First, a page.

Mollie Hawkins
June 02, 2016 10:11 am
Straight Curve

In an ideal world, a healthy body is a beautiful body and clothes are made to fit the person, not the other way around.

We’re a generation sick of being labeled for our outward appearances, and famous with a platform (think, Amy Schumer) are helping us call out a media culture that is quick to put us into categories based on our pant size. But the issue of size in media and culture goes far beyond the consumers. If you’re a model, being bigger than a sample size and looking different from the standard size 0 is still a hot button discrimination issue . A new documentary is now coming together to shine a light right into the face of the problem.

With her film, Straight/Curve, filmmaker Jenny McQuaile is trying to do more than question what the “ideal beauty standard” means in the fashion industry — she’s trying to change the conversation altogether. Ideally, beauty standards shouldn’t exist; they are harmful to young people who grow up thinking being thin and white is the true vision of beauty.

The documentary features interviews with models of all sizes, agents, designers, writers, and photographers all sharing their own stories and perspectives on beauty standards — and all of them agree that the fashion industry should be promoting and celebrating all body types, not just one or two. In an interview she did for i-D, McQuaile said, “The world is a melting pot of colors and shapes and ages, and the fashion industry and media should mirror that, not run away from it.”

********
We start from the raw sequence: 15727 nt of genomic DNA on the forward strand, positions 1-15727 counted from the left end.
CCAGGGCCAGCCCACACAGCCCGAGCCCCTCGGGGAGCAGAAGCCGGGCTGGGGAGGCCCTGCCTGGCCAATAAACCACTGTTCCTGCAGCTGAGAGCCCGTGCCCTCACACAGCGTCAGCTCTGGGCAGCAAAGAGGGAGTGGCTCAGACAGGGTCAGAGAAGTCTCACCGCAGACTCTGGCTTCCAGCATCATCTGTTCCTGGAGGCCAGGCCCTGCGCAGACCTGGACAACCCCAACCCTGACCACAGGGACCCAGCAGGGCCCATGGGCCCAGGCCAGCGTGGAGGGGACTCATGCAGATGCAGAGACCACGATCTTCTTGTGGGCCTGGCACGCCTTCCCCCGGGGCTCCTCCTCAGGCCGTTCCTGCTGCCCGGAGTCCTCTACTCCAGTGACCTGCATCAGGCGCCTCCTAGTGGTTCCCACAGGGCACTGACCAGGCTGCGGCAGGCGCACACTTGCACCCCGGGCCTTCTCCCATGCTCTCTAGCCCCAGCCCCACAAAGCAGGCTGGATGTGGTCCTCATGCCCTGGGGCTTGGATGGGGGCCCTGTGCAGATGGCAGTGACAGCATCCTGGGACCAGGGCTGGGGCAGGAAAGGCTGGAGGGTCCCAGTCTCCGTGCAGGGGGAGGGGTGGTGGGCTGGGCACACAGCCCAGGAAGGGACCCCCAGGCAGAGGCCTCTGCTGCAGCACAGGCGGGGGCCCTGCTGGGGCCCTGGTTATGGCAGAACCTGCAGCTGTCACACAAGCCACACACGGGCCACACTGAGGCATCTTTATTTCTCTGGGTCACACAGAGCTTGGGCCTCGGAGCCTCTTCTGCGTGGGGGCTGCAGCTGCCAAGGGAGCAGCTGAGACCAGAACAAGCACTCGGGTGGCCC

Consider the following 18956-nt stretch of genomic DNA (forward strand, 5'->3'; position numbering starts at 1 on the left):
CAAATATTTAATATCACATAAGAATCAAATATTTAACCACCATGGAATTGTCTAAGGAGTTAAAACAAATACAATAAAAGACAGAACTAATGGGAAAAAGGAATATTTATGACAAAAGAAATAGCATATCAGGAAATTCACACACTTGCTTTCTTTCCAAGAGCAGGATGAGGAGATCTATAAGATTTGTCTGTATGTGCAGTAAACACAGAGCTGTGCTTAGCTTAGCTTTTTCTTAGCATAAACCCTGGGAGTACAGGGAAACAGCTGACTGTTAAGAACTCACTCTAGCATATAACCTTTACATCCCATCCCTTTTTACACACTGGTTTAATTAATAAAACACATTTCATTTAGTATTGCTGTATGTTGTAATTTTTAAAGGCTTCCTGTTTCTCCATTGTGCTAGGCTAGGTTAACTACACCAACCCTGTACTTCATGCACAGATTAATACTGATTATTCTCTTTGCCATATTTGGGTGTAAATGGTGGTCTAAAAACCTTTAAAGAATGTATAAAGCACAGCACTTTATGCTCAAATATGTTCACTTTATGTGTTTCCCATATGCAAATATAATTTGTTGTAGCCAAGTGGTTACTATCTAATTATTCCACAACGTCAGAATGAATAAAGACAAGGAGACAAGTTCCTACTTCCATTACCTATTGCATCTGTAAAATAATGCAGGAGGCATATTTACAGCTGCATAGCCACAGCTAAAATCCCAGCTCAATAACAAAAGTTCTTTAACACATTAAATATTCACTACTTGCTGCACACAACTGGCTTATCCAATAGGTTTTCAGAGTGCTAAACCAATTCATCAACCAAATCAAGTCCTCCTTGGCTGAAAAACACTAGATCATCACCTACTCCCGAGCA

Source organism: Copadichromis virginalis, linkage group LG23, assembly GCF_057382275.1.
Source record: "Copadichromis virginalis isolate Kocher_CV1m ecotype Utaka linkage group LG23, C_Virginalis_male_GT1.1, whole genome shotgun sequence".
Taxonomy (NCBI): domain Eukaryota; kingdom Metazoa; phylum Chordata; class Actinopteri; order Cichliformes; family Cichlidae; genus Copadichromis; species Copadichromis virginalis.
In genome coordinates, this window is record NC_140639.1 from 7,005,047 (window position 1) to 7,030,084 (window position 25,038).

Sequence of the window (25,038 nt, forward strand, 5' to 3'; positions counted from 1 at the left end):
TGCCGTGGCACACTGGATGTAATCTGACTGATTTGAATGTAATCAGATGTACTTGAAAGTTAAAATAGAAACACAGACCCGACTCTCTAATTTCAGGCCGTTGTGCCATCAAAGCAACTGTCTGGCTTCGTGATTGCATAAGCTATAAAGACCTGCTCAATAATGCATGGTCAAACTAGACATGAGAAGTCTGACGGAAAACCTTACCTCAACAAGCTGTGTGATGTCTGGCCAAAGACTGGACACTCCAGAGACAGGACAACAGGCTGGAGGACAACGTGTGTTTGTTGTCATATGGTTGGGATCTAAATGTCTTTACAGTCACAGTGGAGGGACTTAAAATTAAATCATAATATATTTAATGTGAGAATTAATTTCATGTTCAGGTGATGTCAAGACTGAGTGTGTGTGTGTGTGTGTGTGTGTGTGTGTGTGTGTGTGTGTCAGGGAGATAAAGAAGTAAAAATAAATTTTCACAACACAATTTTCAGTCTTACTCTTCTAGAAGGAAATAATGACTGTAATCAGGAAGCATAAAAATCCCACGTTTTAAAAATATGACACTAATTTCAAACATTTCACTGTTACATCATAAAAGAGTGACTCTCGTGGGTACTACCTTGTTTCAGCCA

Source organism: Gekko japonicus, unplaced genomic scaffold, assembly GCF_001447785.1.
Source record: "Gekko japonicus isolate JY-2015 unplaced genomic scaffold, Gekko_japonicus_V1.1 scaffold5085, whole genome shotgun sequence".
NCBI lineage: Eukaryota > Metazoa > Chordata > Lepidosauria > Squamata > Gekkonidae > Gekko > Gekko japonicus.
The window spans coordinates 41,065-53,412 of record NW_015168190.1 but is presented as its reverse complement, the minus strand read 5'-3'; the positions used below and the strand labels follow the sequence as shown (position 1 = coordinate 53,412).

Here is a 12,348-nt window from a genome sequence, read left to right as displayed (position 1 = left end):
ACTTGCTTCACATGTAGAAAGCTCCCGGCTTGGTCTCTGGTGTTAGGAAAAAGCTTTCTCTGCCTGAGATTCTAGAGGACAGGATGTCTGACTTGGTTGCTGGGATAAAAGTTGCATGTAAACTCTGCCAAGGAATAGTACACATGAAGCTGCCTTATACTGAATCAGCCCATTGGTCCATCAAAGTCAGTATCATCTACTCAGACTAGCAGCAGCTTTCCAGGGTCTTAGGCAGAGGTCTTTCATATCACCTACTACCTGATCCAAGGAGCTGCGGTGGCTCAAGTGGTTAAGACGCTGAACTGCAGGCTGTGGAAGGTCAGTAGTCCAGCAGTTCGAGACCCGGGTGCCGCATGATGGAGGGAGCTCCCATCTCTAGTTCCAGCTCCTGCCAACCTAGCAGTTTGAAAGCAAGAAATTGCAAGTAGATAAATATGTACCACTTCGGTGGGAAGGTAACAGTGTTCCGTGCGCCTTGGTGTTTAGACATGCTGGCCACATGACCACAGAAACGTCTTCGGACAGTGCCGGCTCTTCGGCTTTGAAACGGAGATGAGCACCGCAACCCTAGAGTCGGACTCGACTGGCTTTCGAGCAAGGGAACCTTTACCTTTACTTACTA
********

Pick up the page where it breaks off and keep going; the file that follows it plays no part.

According to the Straight/Curve website, about 70% of teenagers think that the ideal body type can be found in fashion magazines, while only 5% of women naturally look that way. To add a bad cherry to the top of that crap sundae, about 91% of women diet to achieve what they feel is the perfect body size. Depressing, right?

Since we’re pretty keen on eradicating what it means to be “plus size,” we think it’s also the right time to change the rules of the “beauty standards” in the fashion industry. Speaking from personal experience, nothing is worse than growing up hating yourself for not looking like a magazine model. In a recent interview with People, McQuaile articulated their power and position perfectly, “We have to empower the next generation of girls to love and respect their bodies so they can stop worrying about what they look like, and start focusing on their brain power, their skills and their strengths.”

Straight/Curve is set for release in February 2017, but until then you can check out the latest trailer here.

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